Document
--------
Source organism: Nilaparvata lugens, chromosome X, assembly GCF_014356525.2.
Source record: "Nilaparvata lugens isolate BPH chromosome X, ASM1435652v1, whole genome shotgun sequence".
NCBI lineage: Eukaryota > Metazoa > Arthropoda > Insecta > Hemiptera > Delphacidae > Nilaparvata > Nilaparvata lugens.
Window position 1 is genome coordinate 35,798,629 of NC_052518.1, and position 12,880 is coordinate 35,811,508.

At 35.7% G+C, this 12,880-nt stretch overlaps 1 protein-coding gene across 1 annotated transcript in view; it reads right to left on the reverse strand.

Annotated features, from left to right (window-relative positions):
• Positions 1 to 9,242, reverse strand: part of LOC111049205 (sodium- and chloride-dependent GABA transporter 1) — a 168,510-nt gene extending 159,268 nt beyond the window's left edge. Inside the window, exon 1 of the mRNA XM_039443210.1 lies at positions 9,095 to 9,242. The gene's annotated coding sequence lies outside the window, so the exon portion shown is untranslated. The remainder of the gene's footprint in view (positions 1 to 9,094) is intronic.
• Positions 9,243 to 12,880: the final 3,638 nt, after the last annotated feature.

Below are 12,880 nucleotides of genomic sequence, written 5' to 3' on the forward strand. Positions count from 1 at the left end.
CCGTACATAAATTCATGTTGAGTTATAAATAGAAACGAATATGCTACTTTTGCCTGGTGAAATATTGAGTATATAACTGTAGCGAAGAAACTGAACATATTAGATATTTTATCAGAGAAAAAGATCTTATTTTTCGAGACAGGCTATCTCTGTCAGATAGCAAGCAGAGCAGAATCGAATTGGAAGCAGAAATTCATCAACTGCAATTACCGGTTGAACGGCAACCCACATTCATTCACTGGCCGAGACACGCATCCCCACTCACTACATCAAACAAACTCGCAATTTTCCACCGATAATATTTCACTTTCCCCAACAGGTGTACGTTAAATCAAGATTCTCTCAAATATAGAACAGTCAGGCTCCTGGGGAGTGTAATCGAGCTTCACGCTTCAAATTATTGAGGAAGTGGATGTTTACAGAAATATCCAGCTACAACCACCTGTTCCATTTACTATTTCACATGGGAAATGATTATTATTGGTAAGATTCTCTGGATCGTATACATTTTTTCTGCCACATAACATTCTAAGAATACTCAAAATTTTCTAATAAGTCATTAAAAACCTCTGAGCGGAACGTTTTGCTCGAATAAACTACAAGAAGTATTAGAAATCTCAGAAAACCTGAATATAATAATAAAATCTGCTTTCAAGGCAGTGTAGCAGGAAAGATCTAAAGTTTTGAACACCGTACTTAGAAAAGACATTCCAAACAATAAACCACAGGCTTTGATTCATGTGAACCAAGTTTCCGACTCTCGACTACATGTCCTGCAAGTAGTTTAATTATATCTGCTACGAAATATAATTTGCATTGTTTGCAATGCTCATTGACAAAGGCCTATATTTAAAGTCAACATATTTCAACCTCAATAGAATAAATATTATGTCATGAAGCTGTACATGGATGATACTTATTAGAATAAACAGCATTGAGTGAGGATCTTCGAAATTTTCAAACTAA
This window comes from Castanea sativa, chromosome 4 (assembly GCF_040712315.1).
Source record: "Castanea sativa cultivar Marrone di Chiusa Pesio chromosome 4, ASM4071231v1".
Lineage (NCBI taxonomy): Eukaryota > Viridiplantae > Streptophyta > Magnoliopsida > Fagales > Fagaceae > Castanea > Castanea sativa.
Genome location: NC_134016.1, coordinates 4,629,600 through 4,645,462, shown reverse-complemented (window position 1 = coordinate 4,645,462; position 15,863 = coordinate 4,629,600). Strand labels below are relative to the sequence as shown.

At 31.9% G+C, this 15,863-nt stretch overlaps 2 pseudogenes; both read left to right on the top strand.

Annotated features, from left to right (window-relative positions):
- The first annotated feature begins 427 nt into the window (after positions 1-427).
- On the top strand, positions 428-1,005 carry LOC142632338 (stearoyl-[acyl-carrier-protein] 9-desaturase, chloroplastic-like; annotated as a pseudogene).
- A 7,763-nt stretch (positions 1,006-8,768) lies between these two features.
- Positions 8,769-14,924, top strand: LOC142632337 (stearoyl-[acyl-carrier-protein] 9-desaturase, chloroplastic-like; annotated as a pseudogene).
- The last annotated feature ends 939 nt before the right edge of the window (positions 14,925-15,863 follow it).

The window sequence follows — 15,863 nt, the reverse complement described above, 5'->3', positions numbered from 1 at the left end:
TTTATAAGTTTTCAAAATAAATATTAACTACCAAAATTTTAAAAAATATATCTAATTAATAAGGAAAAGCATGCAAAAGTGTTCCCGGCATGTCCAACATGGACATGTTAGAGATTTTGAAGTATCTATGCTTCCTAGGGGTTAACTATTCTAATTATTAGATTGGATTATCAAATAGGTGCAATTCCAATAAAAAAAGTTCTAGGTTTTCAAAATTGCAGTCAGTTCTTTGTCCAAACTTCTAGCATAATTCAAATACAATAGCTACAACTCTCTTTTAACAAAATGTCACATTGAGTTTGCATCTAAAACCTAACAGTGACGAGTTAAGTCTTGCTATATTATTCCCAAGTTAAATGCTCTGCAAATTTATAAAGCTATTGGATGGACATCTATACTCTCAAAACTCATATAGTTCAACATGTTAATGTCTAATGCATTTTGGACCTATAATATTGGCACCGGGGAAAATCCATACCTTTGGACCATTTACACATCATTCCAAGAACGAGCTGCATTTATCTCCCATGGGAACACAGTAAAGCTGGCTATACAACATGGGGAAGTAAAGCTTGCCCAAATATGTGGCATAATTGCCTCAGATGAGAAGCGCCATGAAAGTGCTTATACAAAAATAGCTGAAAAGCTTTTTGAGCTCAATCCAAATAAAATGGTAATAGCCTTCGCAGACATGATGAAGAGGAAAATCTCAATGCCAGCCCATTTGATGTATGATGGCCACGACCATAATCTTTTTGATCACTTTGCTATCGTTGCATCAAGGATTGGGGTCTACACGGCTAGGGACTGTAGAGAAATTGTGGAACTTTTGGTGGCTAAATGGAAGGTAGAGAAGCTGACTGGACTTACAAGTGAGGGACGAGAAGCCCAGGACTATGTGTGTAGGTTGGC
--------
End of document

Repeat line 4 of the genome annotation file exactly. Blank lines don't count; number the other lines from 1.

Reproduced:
Window position 1 is genome coordinate 35,798,629 of NC_052518.1, and position 12,880 is coordinate 35,811,508.